Exams are one of the most challenging aspects of the senior years of high school. There is so much for students to learn, keep organized and remember as they approach their interim and final exams. Henry is a student mentor at Optimise. Henry’s ATAR of 98.8 was the result of focused, effective study habits throughout the year and his exam strategy. In this blog post, Henry shares his top tips for tackling exams in a positive, and effective way.
Exams can be stressful. They are worth a lot, and it can make us behave in strange ways come exam day. Here is a guide on what you should do to give yourself the best chances during the exam.
THE NIGHT BEFORE THE EXAM
The night before your exam is really important to get right. You have worked so hard over the past few weeks to prepare for tomorrows exam, so let your hard work pay off by giving yourself a relaxing night. Finish any study you may have before sunset, and take some time off in the evening to eat a nutritious dinner, socialise with friends, and unwind.
Hopefully by this point, you are feeling prepared for your exams and have studied lots! If unfortunately, this isn’t the case then please DON’T CRAM the night before. Pulling an all-nighter might seem tempting if you aren’t feeling prepared, however the lack of sleep you get as a result of this greatly jeopardises your focus and clarity in your exam. You are actually better off taking a good night’s rest to reset your brain and to give yourself a fresh start the next morning.
Make sure to set an early bedtime, so that you give yourself a full night’s sleep before your exam. To make your life easier on exam day, set your belongings by the door and lay your clothes out that you plan to wear the next day. Preparing the night before reduces the likelihood of you forgetting to bring something to your exam.
Bring your most condensed notes summary with you to bed, and take a few minutes to glance over them before you go to sleep. Often the last things that we think about before we go to sleep will cement more deeply into our brains and can influence what we experience in our dreams. Reading over your notes before you sleep can have the same effect.
You’ve prepared the night before and you wake up feeling refreshed after a full night’s sleep. Today is your big day! Make sure to fuel yourself with a nutritious breakfast in the morning before your exam. It is harder to focus on an empty stomach, plus your brain needs glucose to think effectively.
Try to arrive at your exam hall at least 20 minutes before your start time. Make sure leave home with enough time to factor for traffic or a detour along the way. Getting there early will give you time to adjust to your surroundings and hopefully reduce some of those exam nerves!
Once you arrive at your exam hall, take a few minutes to walk around and orient yourself. Check that you have everything you need with you and ready to take into the exam. This is a good point to take a bathroom break as you don’t want to be wasting any precious time during the exam.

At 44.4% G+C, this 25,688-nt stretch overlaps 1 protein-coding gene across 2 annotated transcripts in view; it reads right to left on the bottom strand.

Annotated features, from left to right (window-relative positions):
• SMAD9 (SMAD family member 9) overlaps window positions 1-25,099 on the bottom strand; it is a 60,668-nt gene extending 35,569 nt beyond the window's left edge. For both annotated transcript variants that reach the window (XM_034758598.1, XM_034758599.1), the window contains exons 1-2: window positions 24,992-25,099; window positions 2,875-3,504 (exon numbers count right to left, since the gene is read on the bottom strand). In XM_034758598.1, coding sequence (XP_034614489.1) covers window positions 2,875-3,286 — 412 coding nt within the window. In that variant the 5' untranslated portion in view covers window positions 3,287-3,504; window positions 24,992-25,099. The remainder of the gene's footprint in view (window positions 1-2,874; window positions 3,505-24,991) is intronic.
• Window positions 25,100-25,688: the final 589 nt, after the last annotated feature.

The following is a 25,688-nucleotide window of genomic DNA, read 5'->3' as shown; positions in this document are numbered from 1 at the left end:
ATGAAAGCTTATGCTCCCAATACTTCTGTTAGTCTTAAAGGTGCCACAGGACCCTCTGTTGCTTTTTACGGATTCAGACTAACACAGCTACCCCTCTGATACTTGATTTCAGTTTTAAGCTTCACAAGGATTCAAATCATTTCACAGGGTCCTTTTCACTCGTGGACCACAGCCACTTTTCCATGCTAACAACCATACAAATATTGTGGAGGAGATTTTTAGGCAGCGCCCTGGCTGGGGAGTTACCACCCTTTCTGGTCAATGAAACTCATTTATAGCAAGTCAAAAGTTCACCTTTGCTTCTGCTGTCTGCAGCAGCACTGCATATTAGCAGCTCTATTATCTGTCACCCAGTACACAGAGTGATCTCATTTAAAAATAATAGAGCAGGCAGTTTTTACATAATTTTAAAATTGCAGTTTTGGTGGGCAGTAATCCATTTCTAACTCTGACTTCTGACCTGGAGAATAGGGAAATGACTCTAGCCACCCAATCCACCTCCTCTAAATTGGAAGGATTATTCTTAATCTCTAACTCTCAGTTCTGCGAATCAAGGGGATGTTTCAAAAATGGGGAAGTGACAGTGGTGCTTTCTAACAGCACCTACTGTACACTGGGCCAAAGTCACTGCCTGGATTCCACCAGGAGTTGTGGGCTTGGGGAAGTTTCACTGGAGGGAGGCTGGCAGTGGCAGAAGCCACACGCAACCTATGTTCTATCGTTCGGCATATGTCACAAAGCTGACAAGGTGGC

It may be tempting to talk to your friends about what you have studied, or test each other on key concepts before going in. I suggest you avoid doing this, as it is likely that this will incite stress which you don’t need. If you need to socialise with friends before the exam, try to keep the subject light and not related to the exam content. Remember, the idea of you allowing time before your exam is to relax… so don’t undermine this for yourself.
EXAM READING TIME
Ok, so you have made it this far. You’ve given yourself a good night’s sleep and nutritious breakfast. You made sure to not psyche yourself out by not letting your friends quiz you. But now you face the most difficult task of them all… the exam! Just kidding, you’ll have no trouble as you long as you stay calm and follow your exam plan.
Reading time is an essential part of your exam. It allows you to develop your exam strategy and gives you time to think about the questions in the paper. Often students don’t know how to use this time effectively and find they run out of time in the exam. Here are some tips to help you make the most of your reading time.
- Start with the most ‘wordy’ section first. Most exams are split into multiple parts, which require you to apply your knowledge in different ways. Usually starting with the extended answer/ section or comprehension questions gives you time to digest the larger problems/tasks for a longer period of time, and will allow you to read the large passages of text fully during the reading time.
- Sort questions into ‘Can do easily’ (green), ‘can do with a bit of thought’ (orange), and ‘need more time to think/ I don’t know how to start’ (red). Make a mental note of which ones to attempt first, as these will give you a confidence boost when you start writing.
- NOTE: Don’t mark the page in any way during reading time (not even with a fingernail!). Doing so can lead to severe consequences. It’s not worth it.